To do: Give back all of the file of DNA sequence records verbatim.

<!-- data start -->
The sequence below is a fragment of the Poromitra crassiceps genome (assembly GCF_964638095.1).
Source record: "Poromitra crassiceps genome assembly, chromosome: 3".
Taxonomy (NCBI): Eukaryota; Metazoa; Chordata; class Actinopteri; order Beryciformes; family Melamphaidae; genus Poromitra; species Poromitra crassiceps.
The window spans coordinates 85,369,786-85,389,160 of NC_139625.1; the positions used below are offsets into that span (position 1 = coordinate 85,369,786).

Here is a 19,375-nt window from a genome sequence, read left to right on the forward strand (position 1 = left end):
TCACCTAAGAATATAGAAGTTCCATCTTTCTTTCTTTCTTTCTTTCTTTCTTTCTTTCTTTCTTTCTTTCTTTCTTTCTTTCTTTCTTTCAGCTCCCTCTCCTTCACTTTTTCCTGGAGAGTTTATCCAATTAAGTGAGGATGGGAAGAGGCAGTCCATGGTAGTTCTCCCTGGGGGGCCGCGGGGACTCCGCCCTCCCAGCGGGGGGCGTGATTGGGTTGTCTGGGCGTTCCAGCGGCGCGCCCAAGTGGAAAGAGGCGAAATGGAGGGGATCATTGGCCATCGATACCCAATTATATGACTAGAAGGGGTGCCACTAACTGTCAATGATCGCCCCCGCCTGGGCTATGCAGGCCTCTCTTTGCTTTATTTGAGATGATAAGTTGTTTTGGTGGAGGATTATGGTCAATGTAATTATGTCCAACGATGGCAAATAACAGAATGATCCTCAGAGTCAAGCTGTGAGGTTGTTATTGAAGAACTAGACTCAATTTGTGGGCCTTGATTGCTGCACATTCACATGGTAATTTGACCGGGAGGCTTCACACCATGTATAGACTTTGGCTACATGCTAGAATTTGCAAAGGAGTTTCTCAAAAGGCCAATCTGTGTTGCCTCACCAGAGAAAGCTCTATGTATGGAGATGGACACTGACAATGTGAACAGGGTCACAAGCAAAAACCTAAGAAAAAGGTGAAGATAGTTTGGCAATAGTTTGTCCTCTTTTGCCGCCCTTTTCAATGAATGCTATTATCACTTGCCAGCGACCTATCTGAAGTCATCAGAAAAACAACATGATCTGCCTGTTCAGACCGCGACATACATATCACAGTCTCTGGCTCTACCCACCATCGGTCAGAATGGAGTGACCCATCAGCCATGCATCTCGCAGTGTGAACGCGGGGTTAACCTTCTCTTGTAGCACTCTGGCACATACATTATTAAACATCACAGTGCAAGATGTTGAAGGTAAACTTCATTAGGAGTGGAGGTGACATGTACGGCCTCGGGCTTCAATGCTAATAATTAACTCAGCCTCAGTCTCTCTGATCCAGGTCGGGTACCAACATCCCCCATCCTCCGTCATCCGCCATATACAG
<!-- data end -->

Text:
The sequence below is a fragment of the Poromitra crassiceps genome (assembly GCF_964638095.1).
Source record: "Poromitra crassiceps genome assembly, chromosome: 3".
Taxonomy (NCBI): Eukaryota; Metazoa; Chordata; class Actinopteri; order Beryciformes; family Melamphaidae; genus Poromitra; species Poromitra crassiceps.
The window spans coordinates 85,369,786-85,389,160 of NC_139625.1; the positions used below are offsets into that span (position 1 = coordinate 85,369,786).

Here is a 19,375-nt window from a genome sequence, read left to right on the forward strand (position 1 = left end):
TCACCTAAGAATATAGAAGTTCCATCTTTCTTTCTTTCTTTCTTTCTTTCTTTCTTTCTTTCTTTCTTTCTTTCTTTCTTTCTTTCTTTCAGCTCCCTCTCCTTCACTTTTTCCTGGAGAGTTTATCCAATTAAGTGAGGATGGGAAGAGGCAGTCCATGGTAGTTCTCCCTGGGGGGCCGCGGGGACTCCGCCCTCCCAGCGGGGGGCGTGATTGGGTTGTCTGGGCGTTCCAGCGGCGCGCCCAAGTGGAAAGAGGCGAAATGGAGGGGATCATTGGCCATCGATACCCAATTATATGACTAGAAGGGGTGCCACTAACTGTCAATGATCGCCCCCGCCTGGGCTATGCAGGCCTCTCTTTGCTTTATTTGAGATGATAAGTTGTTTTGGTGGAGGATTATGGTCAATGTAATTATGTCCAACGATGGCAAATAACAGAATGATCCTCAGAGTCAAGCTGTGAGGTTGTTATTGAAGAACTAGACTCAATTTGTGGGCCTTGATTGCTGCACATTCACATGGTAATTTGACCGGGAGGCTTCACACCATGTATAGACTTTGGCTACATGCTAGAATTTGCAAAGGAGTTTCTCAAAAGGCCAATCTGTGTTGCCTCACCAGAGAAAGCTCTATGTATGGAGATGGACACTGACAATGTGAACAGGGTCACAAGCAAAAACCTAAGAAAAAGGTGAAGATAGTTTGGCAATAGTTTGTCCTCTTTTGCCGCCCTTTTCAATGAATGCTATTATCACTTGCCAGCGACCTATCTGAAGTCATCAGAAAAACAACATGATCTGCCTGTTCAGACCGCGACATACATATCACAGTCTCTGGCTCTACCCACCATCGGTCAGAATGGAGTGACCCATCAGCCATGCATCTCGCAGTGTGAACGCGGGGTTAACCTTCTCTTGTAGCACTCTGGCACATACATTATTAAACATCACAGTGCAAGATGTTGAAGGTAAACTTCATTAGGAGTGGAGGTGACATGTACGGCCTCGGGCTTCAATGCTAATAATTAACTCAGCCTCAGTCTCTCTGATCCAGGTCGGGTACCAACATCCCCCATCCTCCGTCATCCGCCATATACAG